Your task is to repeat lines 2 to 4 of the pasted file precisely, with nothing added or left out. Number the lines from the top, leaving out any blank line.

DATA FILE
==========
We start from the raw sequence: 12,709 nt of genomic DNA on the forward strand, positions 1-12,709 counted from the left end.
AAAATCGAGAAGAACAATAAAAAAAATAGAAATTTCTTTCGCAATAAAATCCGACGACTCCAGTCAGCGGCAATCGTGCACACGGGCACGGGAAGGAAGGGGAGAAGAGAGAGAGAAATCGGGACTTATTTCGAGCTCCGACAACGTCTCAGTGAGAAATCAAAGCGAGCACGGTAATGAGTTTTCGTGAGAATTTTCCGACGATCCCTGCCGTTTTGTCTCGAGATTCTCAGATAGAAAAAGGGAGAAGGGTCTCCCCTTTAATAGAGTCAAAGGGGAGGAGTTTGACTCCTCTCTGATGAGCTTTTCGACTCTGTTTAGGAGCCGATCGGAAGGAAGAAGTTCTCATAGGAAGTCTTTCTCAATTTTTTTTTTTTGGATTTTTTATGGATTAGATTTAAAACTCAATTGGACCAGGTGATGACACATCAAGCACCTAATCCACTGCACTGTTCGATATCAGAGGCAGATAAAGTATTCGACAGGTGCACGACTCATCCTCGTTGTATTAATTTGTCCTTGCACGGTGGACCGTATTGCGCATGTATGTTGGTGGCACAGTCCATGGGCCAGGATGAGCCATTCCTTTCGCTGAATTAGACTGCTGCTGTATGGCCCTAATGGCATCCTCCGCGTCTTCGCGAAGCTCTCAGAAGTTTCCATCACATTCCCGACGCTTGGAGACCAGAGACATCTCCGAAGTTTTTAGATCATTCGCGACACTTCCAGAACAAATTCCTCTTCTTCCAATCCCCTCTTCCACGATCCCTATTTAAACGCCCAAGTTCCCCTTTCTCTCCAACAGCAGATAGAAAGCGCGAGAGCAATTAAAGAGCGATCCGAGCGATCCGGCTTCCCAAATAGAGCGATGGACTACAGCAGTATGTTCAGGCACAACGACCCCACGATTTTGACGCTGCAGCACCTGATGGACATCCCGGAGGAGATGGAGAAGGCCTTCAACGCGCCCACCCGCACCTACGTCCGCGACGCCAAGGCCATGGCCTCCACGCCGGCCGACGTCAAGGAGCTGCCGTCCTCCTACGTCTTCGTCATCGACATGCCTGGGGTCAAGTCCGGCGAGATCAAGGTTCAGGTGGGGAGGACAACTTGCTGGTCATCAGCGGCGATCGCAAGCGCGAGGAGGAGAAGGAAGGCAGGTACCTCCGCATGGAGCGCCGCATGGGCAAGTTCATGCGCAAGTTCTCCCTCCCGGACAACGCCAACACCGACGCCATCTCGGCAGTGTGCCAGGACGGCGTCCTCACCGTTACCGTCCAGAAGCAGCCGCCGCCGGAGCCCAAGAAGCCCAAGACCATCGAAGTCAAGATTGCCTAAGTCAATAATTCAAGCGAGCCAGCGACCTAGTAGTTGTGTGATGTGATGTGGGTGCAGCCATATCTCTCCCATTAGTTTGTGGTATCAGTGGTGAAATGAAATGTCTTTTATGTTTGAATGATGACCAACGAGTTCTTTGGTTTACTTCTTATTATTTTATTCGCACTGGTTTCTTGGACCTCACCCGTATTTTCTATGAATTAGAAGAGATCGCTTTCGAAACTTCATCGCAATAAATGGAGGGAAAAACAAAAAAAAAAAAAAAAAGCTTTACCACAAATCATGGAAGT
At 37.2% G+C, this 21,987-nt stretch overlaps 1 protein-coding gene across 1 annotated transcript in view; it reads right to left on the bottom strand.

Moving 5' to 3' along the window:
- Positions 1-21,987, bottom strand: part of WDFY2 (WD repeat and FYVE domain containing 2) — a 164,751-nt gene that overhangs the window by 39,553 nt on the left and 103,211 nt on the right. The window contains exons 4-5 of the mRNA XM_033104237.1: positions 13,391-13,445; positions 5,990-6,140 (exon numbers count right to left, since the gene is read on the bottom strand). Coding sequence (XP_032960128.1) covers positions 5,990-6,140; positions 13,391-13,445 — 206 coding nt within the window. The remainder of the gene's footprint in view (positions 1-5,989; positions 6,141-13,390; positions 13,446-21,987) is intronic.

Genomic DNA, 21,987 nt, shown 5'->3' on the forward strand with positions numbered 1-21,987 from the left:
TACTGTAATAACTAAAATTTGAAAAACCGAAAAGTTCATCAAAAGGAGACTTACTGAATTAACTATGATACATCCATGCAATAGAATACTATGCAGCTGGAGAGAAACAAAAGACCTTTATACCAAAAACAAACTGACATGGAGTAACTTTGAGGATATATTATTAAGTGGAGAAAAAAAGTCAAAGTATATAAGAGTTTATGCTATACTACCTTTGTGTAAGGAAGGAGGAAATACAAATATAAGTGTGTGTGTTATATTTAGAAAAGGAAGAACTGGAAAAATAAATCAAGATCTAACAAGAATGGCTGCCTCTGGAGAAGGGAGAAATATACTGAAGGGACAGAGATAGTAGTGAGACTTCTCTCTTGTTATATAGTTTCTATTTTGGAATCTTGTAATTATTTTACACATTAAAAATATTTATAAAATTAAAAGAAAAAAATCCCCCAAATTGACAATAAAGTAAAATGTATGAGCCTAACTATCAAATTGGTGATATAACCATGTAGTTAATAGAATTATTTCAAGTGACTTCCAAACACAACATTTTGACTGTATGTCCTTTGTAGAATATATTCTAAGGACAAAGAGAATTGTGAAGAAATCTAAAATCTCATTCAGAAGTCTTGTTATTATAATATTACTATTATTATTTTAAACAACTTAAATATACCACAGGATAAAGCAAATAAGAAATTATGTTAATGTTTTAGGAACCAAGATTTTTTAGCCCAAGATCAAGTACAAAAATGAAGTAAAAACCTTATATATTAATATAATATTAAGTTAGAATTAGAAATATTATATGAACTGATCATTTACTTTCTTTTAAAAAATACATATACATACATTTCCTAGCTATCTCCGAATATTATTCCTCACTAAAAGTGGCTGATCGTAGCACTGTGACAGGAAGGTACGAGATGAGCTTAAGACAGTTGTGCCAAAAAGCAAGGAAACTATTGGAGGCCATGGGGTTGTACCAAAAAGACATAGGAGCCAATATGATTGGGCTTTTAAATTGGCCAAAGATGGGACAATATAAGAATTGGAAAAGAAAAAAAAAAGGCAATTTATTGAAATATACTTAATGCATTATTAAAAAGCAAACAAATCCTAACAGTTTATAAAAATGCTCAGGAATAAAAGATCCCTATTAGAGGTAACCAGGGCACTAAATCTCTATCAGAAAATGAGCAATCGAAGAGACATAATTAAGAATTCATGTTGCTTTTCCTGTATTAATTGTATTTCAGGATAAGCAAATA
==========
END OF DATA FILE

AAAATCGAGAAGAACAATAAAAAAAATAGAAATTTCTTTCGCAATAAAATCCGACGACTCCAGTCAGCGGCAATCGTGCACACGGGCACGGGAAGGAAGGGGAGAAGAGAGAGAGAAATCGGGACTTATTTCGAGCTCCGACAACGTCTCAGTGAGAAATCAAAGCGAGCACGGTAATGAGTTTTCGTGAGAATTTTCCGACGATCCCTGCCGTTTTGTCTCGAGATTCTCAGATAGAAAAAGGGAGAAGGGTCTCCCCTTTAATAGAGTCAAAGGGGAGGAGTTTGACTCCTCTCTGATGAGCTTTTCGACTCTGTTTAGGAGCCGATCGGAAGGAAGAAGTTCTCATAGGAAGTCTTTCTCAATTTTTTTTTTTTGGATTTTTTATGGATTAGATTTAAAACTCAATTGGACCAGGTGATGACACATCAAGCACCTAATCCACTGCACTGTTCGATATCAGAGGCAGATAAAGTATTCGACAGGTGCACGACTCATCCTCGTTGTATTAATTTGTCCTTGCACGGTGGACCGTATTGCGCATGTATGTTGGTGGCACAGTCCATGGGCCAGGATGAGCCATTCCTTTCGCTGAATTAGACTGCTGCTGTATGGCCCTAATGGCATCCTCCGCGTCTTCGCGAAGCTCTCAGAAGTTTCCATCACATTCCCGACGCTTGGAGACCAGAGACATCTCCGAAGTTTTTAGATCATTCGCGACACTTCCAGAACAAATTCCTCTTCTTCCAATCCCCTCTTCCACGATCCCTATTTAAACGCCCAAGTTCCCCTTTCTCTCCAACAGCAGATAGAAAGCGCGAGAGCAATTAAAGAGCGATCCGAGCGATCCGGCTTCCCAAATAGAGCGATGGACTACAGCAGTATGTTCAGGCACAACGACCCCACGATTTTGACGCTGCAGCACCTGATGGACATCCCGGAGGAGATGGAGAAGGCCTTCAACGCGCCCACCCGCACCTACGTCCGCGACGCCAAGGCCATGGCCTCCACGCCGGCCGACGTCAAGGAGCTGCCGTCCTCCTACGTCTTCGTCATCGACATGCCTGGGGTCAAGTCCGGCGAGATCAAGGTTCAGGTGGGGAGGACAACTTGCTGGTCATCAGCGGCGATCGCAAGCGCGAGGAGGAGAAGGAAGGCAGGTACCTCCGCATGGAGCGCCGCATGGGCAAGTTCATGCGCAAGTTCTCCCTCCCGGACAACGCCAACACCGACGCCATCTCGGCAGTGTGCCAGGACGGCGTCCTCACCGTTACCGTCCAGAAGCAGCCGCCGCCGGAGCCCAAGAAGCCCAAGACCATCGAAGTCAAGATTGCCTAAGTCAATAATTCAAGCGAGCCAGCGACCTAGTAGTTGTGTGATGTGATGTGGGTGCAGCCATATCTCTCCCATTAGTTTGTGGTATCAGTGGTGAAATGAAATGTCTTTTATGTTTGAATGATGACCAACGAGTTCTTTGGTTTACTTCTTATTATTTTATTCGCACTGGTTTCTTGGACCTCACCCGTATTTTCTATGAATTAGAAGAGATCGCTTTCGAAACTTCATCGCAATAAATGGAGGGAAAAACAAAAAAAAAAAAAAAAAGCTTTACCACAAATCATGGAAGT
At 37.2% G+C, this 21,987-nt stretch overlaps 1 protein-coding gene across 1 annotated transcript in view; it reads right to left on the bottom strand.

Moving 5' to 3' along the window: